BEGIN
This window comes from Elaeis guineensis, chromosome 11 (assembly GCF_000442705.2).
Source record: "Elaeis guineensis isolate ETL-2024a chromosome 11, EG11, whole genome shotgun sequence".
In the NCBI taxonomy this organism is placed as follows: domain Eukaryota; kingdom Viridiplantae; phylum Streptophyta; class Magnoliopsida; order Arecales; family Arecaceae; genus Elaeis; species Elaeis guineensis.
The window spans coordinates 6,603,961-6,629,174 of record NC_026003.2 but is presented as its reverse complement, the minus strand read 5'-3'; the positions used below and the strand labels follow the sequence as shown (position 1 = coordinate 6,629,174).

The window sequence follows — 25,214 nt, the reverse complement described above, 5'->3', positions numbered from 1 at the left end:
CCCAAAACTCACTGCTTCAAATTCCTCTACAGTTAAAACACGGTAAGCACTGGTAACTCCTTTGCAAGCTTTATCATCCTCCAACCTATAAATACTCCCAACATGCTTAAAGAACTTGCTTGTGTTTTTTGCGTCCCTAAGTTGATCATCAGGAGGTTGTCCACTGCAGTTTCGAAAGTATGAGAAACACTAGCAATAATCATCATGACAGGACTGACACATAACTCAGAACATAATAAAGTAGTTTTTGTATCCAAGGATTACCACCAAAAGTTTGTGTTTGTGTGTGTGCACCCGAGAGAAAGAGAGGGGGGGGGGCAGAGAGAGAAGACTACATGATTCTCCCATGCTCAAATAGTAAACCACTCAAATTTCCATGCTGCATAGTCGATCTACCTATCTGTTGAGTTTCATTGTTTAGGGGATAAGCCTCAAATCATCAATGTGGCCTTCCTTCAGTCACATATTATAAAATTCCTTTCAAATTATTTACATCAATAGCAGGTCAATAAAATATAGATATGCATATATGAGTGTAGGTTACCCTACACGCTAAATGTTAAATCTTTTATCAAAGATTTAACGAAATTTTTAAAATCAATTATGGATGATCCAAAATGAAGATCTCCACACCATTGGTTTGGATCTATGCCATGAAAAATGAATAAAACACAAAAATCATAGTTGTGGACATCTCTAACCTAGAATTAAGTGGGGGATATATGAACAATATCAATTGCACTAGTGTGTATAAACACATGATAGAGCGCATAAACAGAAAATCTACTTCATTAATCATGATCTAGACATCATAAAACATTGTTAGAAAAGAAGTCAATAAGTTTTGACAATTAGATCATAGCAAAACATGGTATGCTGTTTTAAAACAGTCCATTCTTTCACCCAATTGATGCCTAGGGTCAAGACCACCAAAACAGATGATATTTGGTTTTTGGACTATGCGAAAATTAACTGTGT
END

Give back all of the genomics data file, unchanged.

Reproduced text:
This window comes from Elaeis guineensis, chromosome 11 (assembly GCF_000442705.2).
Source record: "Elaeis guineensis isolate ETL-2024a chromosome 11, EG11, whole genome shotgun sequence".
In the NCBI taxonomy this organism is placed as follows: domain Eukaryota; kingdom Viridiplantae; phylum Streptophyta; class Magnoliopsida; order Arecales; family Arecaceae; genus Elaeis; species Elaeis guineensis.
The window spans coordinates 6,603,961-6,629,174 of record NC_026003.2 but is presented as its reverse complement, the minus strand read 5'-3'; the positions used below and the strand labels follow the sequence as shown (position 1 = coordinate 6,629,174).

The window sequence follows — 25,214 nt, the reverse complement described above, 5'->3', positions numbered from 1 at the left end:
CCCAAAACTCACTGCTTCAAATTCCTCTACAGTTAAAACACGGTAAGCACTGGTAACTCCTTTGCAAGCTTTATCATCCTCCAACCTATAAATACTCCCAACATGCTTAAAGAACTTGCTTGTGTTTTTTGCGTCCCTAAGTTGATCATCAGGAGGTTGTCCACTGCAGTTTCGAAAGTATGAGAAACACTAGCAATAATCATCATGACAGGACTGACACATAACTCAGAACATAATAAAGTAGTTTTTGTATCCAAGGATTACCACCAAAAGTTTGTGTTTGTGTGTGTGCACCCGAGAGAAAGAGAGGGGGGGGGGCAGAGAGAGAAGACTACATGATTCTCCCATGCTCAAATAGTAAACCACTCAAATTTCCATGCTGCATAGTCGATCTACCTATCTGTTGAGTTTCATTGTTTAGGGGATAAGCCTCAAATCATCAATGTGGCCTTCCTTCAGTCACATATTATAAAATTCCTTTCAAATTATTTACATCAATAGCAGGTCAATAAAATATAGATATGCATATATGAGTGTAGGTTACCCTACACGCTAAATGTTAAATCTTTTATCAAAGATTTAACGAAATTTTTAAAATCAATTATGGATGATCCAAAATGAAGATCTCCACACCATTGGTTTGGATCTATGCCATGAAAAATGAATAAAACACAAAAATCATAGTTGTGGACATCTCTAACCTAGAATTAAGTGGGGGATATATGAACAATATCAATTGCACTAGTGTGTATAAACACATGATAGAGCGCATAAACAGAAAATCTACTTCATTAATCATGATCTAGACATCATAAAACATTGTTAGAAAAGAAGTCAATAAGTTTTGACAATTAGATCATAGCAAAACATGGTATGCTGTTTTAAAACAGTCCATTCTTTCACCCAATTGATGCCTAGGGTCAAGACCACCAAAACAGATGATATTTGGTTTTTGGACTATGCGAAAATTAACTGTGT